mystery of Sant’ Apollinare
by Philip Willan
18th century church of Sant’Apollinare is a stone’s
throw from Rome’s central Piazza Navona and is said to have
been built over a temple to the sun-god Apollo. In recent times it
has stood over an altogether more troubling object: the tomb of a
murdered Roman crime boss.
Ernesto “Renatino” De
Pedis was shot dead on February 2 1990 as he rode his scooter the
wrong way down the one-way Via del Pellegrino, a narrow street full
of shops selling antiques and books that leads into another central
square, Campo dei Fiori. The presence of his body in the church crypt
was a singular honour for the murdered Magliana Band boss, whose
fortune was built on loan-sharking and illegal gambling, with a little
help from contacts in the secret services.
tomb is an impressive white marble affair with the name “Renatino” picked
out in gold and sapphires on the side. A photo of its occupant rests
atop it, flanked by a small terracotta angel. It illustrates a strange
commingling of the sacred and profane that was one of the hallmarks
of the Calvi case, while violating canon law, which specifies that
only popes, cardinals and bishops should be buried in church.
honour was accorded the murdered criminal by Cardinal Ugo Poletti,
the head of the Rome diocese, on the recommendation of Monsignor
Piero Vergari, who celebrated the funeral. De Pedis had been “a
great benefactor of the poor who frequent the basilica and has given
concrete assistance to many charitable initiatives,” Vergari
wrote to Poletti on March 6 1990. “He gave particular aid to
the young, concerning himself especially with their Christian and
human education.” A strange role model indeed!
is possible De Pedis performed altogether more delicate activities
for the benefit of the Vatican than the financing of Sant’Apollinare’s
charitable work. By coincidence, a 16-year-old girl disappeared without
trace after attending a flute lesson at a Vatican-owned music school
adjoining the church on June 22 1983. The kidnap of Emanuela Orlandi,
the daughter of a Vatican messenger, was apparently used by a terrorist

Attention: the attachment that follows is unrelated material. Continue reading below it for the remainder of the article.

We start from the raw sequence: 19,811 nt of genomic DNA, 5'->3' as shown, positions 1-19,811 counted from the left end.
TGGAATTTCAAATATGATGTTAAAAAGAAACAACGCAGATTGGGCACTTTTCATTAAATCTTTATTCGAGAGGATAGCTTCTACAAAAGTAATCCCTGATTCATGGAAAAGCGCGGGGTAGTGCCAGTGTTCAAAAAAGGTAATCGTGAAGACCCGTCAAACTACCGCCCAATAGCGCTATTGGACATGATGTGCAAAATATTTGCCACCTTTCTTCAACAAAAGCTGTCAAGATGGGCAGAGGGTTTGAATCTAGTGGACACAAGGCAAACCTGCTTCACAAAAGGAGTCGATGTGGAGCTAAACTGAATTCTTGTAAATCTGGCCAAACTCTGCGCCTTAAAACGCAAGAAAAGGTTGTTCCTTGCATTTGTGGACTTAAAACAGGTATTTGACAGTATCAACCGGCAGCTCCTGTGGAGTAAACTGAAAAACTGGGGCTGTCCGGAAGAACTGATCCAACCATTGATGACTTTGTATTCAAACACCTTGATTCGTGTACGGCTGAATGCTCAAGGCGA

group in a failed bid to obtain the release from prison of Mehmet
Ali Agca, the Turk who had shot Pope John Paul II two years earlier.
The physical resemblance between De Pedis and the photofit image
of the last person seen talking to Orlandi on the evening of her
disappearance has been remarked upon, and several witnesses have
suggested a connection between the Magliana Band boss and the girl’s
Prime Minister Giulio Andreotti commented on the case in an interview
published in the Corriere della Sera (September 24 2005). He recalled
the bureaucratic difficulties in obtaining permission for the burial
of his illustrious predecessor Alcide De Gasperi in the porch of
the church of San Lorenzo fuori le Mura and speculated on the health
certificates that would normally have been required for the removal
of De Pedis’ corpse from its original resting place in the
Verano cemetery to its final berth in Sant’Apollinare’s
crypt. “Perhaps De Pedis, having been assassinated, presented less
risk of infection,” he observed, with typical dry humour.
Catholic Church’s post mortem honouring of De Pedis contrasts
starkly with its treatment of Piergiorgio Welby, a paralysed sufferer
from muscular dystrophy who campaigned for the right to be detached
from the artificial respirator that had kept him alive for his last
nine years. Welby achieved his desire in December 2006. He was denied
a Catholic funeral, requested by his relatives, as the church considered
his death an assisted suicide.